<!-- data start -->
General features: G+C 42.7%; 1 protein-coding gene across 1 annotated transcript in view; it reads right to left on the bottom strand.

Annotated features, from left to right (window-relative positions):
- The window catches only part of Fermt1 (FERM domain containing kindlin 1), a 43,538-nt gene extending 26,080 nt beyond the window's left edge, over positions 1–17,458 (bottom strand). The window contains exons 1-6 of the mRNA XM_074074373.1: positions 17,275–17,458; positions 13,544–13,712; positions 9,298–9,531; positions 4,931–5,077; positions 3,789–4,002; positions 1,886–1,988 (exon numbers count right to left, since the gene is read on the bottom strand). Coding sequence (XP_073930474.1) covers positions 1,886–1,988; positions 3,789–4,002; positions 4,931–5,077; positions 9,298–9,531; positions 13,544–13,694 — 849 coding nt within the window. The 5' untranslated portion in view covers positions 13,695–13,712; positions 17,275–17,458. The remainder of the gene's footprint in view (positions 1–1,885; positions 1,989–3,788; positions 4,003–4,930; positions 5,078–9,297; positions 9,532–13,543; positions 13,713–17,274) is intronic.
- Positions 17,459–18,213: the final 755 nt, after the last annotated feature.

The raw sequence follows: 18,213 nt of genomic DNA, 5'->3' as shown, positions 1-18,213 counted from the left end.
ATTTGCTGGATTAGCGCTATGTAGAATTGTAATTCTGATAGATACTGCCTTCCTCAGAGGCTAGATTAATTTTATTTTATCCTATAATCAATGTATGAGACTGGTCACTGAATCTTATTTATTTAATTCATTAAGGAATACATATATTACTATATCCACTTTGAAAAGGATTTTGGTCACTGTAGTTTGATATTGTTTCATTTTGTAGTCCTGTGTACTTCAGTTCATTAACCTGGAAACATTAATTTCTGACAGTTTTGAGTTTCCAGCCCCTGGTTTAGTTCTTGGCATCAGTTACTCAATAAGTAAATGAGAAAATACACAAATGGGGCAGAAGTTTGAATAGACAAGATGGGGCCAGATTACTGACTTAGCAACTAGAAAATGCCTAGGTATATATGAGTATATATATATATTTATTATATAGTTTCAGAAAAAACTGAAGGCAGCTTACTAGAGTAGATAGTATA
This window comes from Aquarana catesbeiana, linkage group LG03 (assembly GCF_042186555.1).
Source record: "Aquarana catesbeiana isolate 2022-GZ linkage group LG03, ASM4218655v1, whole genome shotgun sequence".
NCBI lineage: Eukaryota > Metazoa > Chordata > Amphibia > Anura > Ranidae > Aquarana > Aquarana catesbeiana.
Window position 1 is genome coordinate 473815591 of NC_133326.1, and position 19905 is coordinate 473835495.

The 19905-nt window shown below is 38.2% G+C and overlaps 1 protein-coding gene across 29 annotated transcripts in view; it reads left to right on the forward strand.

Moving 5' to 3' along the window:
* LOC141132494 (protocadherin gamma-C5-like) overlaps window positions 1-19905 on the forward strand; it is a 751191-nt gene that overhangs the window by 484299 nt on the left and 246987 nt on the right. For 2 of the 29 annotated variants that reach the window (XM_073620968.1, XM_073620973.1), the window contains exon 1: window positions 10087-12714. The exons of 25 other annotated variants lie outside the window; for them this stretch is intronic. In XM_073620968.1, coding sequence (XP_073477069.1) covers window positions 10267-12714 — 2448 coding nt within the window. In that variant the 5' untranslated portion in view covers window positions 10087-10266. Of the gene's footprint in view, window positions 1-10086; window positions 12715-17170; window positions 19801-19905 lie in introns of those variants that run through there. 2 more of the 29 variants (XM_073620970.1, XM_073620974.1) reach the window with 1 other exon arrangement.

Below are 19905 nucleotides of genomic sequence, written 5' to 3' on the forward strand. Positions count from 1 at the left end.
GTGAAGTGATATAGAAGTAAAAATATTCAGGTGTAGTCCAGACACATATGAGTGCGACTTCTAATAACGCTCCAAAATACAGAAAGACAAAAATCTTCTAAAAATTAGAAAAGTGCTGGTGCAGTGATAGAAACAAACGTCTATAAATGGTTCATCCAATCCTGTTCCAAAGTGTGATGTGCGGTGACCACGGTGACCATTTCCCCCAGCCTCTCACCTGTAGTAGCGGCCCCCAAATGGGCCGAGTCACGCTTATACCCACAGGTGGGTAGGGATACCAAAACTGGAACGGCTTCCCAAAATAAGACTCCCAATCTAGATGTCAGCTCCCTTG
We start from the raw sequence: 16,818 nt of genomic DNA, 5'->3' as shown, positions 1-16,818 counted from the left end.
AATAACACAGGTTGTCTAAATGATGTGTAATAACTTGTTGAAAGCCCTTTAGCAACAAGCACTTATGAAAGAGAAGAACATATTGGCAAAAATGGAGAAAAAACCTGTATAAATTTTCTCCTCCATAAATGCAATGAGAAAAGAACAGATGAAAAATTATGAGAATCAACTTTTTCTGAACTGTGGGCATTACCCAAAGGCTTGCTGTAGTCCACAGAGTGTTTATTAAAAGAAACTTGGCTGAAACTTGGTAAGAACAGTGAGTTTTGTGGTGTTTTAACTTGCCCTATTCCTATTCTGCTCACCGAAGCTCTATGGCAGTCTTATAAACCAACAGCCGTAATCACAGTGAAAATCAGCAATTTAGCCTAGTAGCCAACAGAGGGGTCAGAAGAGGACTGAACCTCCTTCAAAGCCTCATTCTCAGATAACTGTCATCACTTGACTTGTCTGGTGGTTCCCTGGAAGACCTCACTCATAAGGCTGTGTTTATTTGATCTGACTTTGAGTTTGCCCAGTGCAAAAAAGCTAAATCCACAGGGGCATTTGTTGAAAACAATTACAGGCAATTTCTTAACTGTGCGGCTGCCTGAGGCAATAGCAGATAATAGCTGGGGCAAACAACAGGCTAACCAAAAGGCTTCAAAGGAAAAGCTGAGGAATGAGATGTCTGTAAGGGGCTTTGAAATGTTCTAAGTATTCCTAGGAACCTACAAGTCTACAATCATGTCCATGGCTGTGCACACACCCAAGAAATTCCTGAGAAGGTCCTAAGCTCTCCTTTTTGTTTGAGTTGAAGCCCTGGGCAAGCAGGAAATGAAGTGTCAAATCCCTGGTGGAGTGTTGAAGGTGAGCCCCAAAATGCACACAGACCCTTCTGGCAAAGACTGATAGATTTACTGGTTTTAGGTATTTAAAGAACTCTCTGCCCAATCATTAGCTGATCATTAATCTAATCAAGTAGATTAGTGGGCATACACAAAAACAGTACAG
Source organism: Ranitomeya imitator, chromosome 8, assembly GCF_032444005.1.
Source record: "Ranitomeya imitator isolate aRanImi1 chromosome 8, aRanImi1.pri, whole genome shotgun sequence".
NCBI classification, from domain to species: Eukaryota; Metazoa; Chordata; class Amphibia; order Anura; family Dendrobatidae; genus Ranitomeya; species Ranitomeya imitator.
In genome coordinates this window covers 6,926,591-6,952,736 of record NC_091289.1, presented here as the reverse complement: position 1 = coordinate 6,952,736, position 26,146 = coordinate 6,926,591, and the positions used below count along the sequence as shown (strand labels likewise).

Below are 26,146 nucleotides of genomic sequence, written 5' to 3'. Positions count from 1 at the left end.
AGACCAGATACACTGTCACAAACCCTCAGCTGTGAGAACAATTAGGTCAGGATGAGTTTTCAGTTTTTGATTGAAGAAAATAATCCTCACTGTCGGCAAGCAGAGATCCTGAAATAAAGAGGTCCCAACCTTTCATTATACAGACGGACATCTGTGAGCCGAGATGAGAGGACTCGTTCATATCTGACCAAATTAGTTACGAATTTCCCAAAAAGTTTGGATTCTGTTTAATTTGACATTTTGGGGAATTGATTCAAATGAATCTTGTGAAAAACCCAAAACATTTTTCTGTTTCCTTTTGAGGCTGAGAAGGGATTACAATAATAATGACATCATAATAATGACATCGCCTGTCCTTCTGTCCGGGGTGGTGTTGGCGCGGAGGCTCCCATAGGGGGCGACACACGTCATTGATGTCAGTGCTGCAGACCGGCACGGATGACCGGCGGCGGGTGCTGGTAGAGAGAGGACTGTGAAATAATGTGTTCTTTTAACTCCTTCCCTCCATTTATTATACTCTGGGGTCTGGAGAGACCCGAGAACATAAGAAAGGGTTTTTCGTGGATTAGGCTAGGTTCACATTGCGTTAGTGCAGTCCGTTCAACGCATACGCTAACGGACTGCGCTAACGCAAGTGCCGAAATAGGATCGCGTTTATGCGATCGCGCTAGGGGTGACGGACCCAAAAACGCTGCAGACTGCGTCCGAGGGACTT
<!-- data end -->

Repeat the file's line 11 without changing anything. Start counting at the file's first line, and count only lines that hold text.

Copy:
The 19905-nt window shown below is 38.2% G+C and overlaps 1 protein-coding gene across 29 annotated transcripts in view; it reads left to right on the forward strand.